What first sparked your interest in design & crafting, and has it always been a passion of yours? I have always had a keen interest in design but only really realised this fully when we moved to London from Dublin in 2007. The wealth of creativity in London was really inspiring and weekends were often spent visiting the markets on Brick Lane, chatting to the makers. Back in my school days, I used to make jewellery and sell it to my classmates – I had an interest in making from an early age.
Did you go to university to study something related to business or design that later helped you when setting up Crafty Fox Market? I went to Edinburgh University and have a degree in Psychology. My parents, who are both teachers, encouraged me to take a more academic route but I’ve found my way back to my true passion. After university and some time spent travelling, I worked for a medical research charity in Dublin in events and fundraising. Looking back, I think that was where I gained the skills I needed to set up the market and I’ve probably always had an entrepreneurial streak.
How did you finding selling your jewellery on London markets & on etsy before setting up your own marketplace? I loved selling jewellery on Etsy and enjoyed the opportunity to connect directly with my customers. It was really useful for me to learn about the highs and lows of selling handmade products and the challenges that makers face. Selling at markets can be daunting and it takes courage to present something you have made to the public but you get a real buzz when people like your work and buy things.
What spurred you on to start up Crafty Fox Market – where did the name come from? The idea was to create a market with the makers at its heart, providing a supportive, affordable way for them to meet lots of customers. Back in 2010, we were living in Brixton and I was working full-time in events and communications for a university. I was looking for a creative outlet and it made sense to look for venues which were close to home rather than in East London which was where most markets were found at that time. The name is a play on words which came out of an afternoon brainstorming in the pub!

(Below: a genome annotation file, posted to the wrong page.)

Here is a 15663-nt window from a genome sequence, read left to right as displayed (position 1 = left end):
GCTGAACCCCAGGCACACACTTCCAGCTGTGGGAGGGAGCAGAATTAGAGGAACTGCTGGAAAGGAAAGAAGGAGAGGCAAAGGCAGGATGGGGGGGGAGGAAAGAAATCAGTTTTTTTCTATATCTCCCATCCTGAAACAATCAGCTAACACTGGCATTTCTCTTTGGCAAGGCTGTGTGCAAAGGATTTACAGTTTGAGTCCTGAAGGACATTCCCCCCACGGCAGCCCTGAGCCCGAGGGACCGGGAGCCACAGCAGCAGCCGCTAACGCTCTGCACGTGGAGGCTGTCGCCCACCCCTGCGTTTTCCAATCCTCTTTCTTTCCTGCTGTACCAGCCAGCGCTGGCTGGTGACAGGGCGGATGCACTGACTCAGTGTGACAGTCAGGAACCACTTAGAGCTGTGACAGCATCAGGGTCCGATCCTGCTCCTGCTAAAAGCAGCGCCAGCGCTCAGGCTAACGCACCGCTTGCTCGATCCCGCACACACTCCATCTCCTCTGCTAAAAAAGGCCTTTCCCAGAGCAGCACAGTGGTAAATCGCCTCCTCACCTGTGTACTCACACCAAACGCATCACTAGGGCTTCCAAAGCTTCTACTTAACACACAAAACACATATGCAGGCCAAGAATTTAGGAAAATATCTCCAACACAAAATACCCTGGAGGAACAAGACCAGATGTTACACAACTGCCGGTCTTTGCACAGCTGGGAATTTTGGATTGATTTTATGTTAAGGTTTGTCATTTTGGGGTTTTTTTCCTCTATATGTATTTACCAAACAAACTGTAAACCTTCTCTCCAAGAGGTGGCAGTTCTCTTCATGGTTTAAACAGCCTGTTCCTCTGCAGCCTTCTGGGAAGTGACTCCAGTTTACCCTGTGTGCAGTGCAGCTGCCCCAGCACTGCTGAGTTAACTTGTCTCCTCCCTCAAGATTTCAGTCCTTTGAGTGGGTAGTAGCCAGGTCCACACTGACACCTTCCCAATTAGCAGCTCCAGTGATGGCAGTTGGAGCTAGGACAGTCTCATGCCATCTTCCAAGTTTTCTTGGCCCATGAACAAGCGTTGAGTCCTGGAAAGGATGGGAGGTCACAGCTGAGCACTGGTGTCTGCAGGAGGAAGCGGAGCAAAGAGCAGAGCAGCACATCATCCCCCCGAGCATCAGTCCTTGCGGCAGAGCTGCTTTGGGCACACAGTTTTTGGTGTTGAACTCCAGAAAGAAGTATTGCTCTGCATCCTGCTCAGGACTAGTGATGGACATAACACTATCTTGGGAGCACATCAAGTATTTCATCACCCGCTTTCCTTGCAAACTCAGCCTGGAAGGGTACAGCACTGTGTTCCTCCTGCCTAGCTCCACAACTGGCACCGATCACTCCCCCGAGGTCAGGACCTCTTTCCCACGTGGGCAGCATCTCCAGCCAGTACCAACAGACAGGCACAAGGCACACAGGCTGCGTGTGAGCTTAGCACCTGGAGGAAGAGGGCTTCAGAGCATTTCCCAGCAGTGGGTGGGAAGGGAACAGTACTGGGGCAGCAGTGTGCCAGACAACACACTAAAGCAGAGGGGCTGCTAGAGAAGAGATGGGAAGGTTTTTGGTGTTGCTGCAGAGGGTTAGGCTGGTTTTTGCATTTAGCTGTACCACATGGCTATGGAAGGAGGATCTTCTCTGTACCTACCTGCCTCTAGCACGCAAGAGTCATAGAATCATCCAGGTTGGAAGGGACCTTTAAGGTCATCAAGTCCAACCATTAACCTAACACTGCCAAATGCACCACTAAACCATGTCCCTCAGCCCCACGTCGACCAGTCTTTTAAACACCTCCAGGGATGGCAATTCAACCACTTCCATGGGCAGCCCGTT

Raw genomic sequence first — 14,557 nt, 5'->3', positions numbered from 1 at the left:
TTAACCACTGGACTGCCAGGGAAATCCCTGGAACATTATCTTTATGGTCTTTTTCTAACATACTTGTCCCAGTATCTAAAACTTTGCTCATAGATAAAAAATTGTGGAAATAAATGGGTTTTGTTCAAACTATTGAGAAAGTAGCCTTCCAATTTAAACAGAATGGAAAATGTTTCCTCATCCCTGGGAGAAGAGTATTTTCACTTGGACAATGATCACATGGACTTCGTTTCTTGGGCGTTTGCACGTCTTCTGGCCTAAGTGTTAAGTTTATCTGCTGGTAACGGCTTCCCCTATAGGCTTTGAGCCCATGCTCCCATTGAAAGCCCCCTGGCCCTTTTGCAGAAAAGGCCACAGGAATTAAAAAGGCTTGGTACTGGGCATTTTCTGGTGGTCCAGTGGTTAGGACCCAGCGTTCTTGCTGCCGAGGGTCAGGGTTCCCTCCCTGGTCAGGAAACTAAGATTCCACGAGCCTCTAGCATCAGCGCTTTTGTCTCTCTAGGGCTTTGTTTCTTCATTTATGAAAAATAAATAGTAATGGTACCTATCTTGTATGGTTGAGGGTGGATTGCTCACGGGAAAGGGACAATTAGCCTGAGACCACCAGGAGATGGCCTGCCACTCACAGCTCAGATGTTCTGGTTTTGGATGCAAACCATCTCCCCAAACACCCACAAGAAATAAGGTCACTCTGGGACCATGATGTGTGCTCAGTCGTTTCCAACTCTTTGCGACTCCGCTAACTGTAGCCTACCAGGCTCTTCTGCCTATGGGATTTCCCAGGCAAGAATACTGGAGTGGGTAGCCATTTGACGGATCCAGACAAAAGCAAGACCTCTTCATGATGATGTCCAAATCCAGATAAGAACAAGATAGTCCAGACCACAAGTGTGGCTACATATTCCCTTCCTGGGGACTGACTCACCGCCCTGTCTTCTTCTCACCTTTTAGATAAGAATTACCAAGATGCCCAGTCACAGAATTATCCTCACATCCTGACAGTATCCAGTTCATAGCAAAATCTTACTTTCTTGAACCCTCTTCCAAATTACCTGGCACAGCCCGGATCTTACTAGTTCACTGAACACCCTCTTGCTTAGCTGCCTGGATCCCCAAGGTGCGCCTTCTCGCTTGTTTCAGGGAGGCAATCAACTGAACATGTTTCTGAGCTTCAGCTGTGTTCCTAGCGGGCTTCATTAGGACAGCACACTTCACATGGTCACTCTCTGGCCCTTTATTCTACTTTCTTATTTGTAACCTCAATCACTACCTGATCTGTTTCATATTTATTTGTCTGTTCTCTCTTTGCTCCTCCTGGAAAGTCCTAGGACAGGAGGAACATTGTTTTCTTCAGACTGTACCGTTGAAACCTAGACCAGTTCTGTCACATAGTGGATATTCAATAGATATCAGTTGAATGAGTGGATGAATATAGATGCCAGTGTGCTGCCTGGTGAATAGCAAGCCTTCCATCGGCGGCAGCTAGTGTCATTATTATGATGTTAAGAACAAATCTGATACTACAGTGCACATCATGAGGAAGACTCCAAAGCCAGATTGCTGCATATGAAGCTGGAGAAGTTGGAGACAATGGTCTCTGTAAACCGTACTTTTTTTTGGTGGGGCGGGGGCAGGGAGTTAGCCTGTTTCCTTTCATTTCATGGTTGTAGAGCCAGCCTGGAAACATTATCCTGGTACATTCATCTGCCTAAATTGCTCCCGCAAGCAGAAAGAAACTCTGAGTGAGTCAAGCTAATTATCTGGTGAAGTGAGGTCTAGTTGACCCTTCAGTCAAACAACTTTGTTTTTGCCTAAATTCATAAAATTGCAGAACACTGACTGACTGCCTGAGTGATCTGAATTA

How was the process at the beginning, getting your ideas off the ground and up & running to where you are today? The beginning involved lots of careful planning and list-making. I can still remember clearly the day that our original venue, The Dogstar in Brixton, agreed to host the first event in December 2010. I roped in my husband Stephan to help as he has a background in running club nights so knows a thing or two about event promotion. We were fortunate that Etsy helped spread the word about our first open-call for traders so we were in the lucky position of being over-subscribed from the outset. Crafty Fox Market has grown and developed organically since then – it’s been a really interesting journey working in different venues, with different partners and different formats such as popup shops and our popular Crafty Fox Talks series. When I had my son in 2012, I took the leap, quit the day job and turned an all-consuming hobby into a business. I haven’t looked back since!
How would you say your ‘market community’ has developed? The Crafty Fox community never fails to inspire me and I love watching the individual journeys that our designers take with their own businesses. I’ve made lots of new friends and contacts over the years and I feel lucky to be surrounded by such a supportive community. We have our first event in Leeds on 4th & 5th June so it’s been exciting connecting with makers in a new area.
Do you get many young and new crafters/sellers coming to you for advice in regards to setting up their brand? Is this where you got the idea for the ‘Crafty Fox Uncovered’ scheme from? Yes, I often get asked for advice on setting up and running a handmade business. I occasionally teach on various business-related topics and find this side of things really rewarding. There is a wealth of knowledge and experience contained within the community but makers tend to work by themselves so this experience doesn’t always get shared as easily as it could do. I wanted to start Crafty Fox Uncovered to encourage new makers to give it a go and to help them to feel more confident about their early market experiences.
Can you tell us a little bit more about ‘Manmade’ and how that came about? Is there an untapped market of male crafters out there just waiting to be discovered who need a platform? The idea for Manmade sprang out of a conversation with Sam Wingate, a screen-printer who often runs workshops at our events. We were discussing the lack of male sellers at craft markets and debating why this might be. I brought the idea to Etsy who were also keen to encourage more men to get crafty and we decided to launch an event to celebrate male makers. Manmade took place at the Truman Brewery in June 2015 – it was a great success and really interesting to observe the different range of products at the event. I don’t think it’s so much that male makers need a separate platform, which is why the event was intended as a one-off – the aim was more to inspire men to get involved in the craft scene.